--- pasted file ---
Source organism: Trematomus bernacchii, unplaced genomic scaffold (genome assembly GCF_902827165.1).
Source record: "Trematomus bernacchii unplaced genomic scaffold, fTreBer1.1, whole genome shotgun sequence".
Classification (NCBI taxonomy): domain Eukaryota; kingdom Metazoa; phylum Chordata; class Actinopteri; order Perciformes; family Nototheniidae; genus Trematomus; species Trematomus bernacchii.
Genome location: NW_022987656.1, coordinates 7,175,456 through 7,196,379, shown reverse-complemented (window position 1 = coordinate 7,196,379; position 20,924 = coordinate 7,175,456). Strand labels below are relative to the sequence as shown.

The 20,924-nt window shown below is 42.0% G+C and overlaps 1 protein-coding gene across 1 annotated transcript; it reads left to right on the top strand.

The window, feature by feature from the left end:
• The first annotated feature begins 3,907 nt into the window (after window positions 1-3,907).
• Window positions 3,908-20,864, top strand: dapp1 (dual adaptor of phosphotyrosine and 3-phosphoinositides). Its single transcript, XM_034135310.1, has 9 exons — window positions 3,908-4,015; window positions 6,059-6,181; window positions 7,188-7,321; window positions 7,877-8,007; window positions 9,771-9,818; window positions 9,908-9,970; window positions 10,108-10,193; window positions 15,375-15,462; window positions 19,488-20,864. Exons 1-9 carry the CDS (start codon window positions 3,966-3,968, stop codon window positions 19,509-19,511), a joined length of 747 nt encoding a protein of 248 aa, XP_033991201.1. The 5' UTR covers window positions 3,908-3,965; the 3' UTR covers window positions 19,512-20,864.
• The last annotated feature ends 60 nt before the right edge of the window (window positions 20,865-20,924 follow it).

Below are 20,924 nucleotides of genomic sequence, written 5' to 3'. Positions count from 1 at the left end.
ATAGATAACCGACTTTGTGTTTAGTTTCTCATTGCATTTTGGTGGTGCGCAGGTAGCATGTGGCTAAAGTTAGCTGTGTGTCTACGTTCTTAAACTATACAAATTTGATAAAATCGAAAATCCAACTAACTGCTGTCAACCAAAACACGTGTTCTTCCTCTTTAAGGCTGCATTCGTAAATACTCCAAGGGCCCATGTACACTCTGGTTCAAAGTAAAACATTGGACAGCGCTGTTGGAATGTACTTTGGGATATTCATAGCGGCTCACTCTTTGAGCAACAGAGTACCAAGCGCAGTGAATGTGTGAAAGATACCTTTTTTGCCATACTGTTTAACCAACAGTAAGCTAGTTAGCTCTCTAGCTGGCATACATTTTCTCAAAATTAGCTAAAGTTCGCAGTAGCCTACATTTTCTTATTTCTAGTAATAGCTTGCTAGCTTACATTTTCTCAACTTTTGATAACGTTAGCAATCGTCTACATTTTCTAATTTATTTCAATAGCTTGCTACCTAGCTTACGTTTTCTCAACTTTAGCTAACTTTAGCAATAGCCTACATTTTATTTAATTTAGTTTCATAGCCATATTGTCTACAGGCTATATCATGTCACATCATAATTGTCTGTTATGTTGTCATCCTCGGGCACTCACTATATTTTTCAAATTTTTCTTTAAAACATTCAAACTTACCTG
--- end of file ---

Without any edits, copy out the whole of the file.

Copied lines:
Source organism: Trematomus bernacchii, unplaced genomic scaffold (genome assembly GCF_902827165.1).
Source record: "Trematomus bernacchii unplaced genomic scaffold, fTreBer1.1, whole genome shotgun sequence".
Classification (NCBI taxonomy): domain Eukaryota; kingdom Metazoa; phylum Chordata; class Actinopteri; order Perciformes; family Nototheniidae; genus Trematomus; species Trematomus bernacchii.
Genome location: NW_022987656.1, coordinates 7,175,456 through 7,196,379, shown reverse-complemented (window position 1 = coordinate 7,196,379; position 20,924 = coordinate 7,175,456). Strand labels below are relative to the sequence as shown.

The 20,924-nt window shown below is 42.0% G+C and overlaps 1 protein-coding gene across 1 annotated transcript; it reads left to right on the top strand.

The window, feature by feature from the left end:
• The first annotated feature begins 3,907 nt into the window (after window positions 1-3,907).
• Window positions 3,908-20,864, top strand: dapp1 (dual adaptor of phosphotyrosine and 3-phosphoinositides). Its single transcript, XM_034135310.1, has 9 exons — window positions 3,908-4,015; window positions 6,059-6,181; window positions 7,188-7,321; window positions 7,877-8,007; window positions 9,771-9,818; window positions 9,908-9,970; window positions 10,108-10,193; window positions 15,375-15,462; window positions 19,488-20,864. Exons 1-9 carry the CDS (start codon window positions 3,966-3,968, stop codon window positions 19,509-19,511), a joined length of 747 nt encoding a protein of 248 aa, XP_033991201.1. The 5' UTR covers window positions 3,908-3,965; the 3' UTR covers window positions 19,512-20,864.
• The last annotated feature ends 60 nt before the right edge of the window (window positions 20,865-20,924 follow it).

Below are 20,924 nucleotides of genomic sequence, written 5' to 3'. Positions count from 1 at the left end.
ATAGATAACCGACTTTGTGTTTAGTTTCTCATTGCATTTTGGTGGTGCGCAGGTAGCATGTGGCTAAAGTTAGCTGTGTGTCTACGTTCTTAAACTATACAAATTTGATAAAATCGAAAATCCAACTAACTGCTGTCAACCAAAACACGTGTTCTTCCTCTTTAAGGCTGCATTCGTAAATACTCCAAGGGCCCATGTACACTCTGGTTCAAAGTAAAACATTGGACAGCGCTGTTGGAATGTACTTTGGGATATTCATAGCGGCTCACTCTTTGAGCAACAGAGTACCAAGCGCAGTGAATGTGTGAAAGATACCTTTTTTGCCATACTGTTTAACCAACAGTAAGCTAGTTAGCTCTCTAGCTGGCATACATTTTCTCAAAATTAGCTAAAGTTCGCAGTAGCCTACATTTTCTTATTTCTAGTAATAGCTTGCTAGCTTACATTTTCTCAACTTTTGATAACGTTAGCAATCGTCTACATTTTCTAATTTATTTCAATAGCTTGCTACCTAGCTTACGTTTTCTCAACTTTAGCTAACTTTAGCAATAGCCTACATTTTATTTAATTTAGTTTCATAGCCATATTGTCTACAGGCTATATCATGTCACATCATAATTGTCTGTTATGTTGTCATCCTCGGGCACTCACTATATTTTTCAAATTTTTCTTTAAAACATTCAAACTTACCTG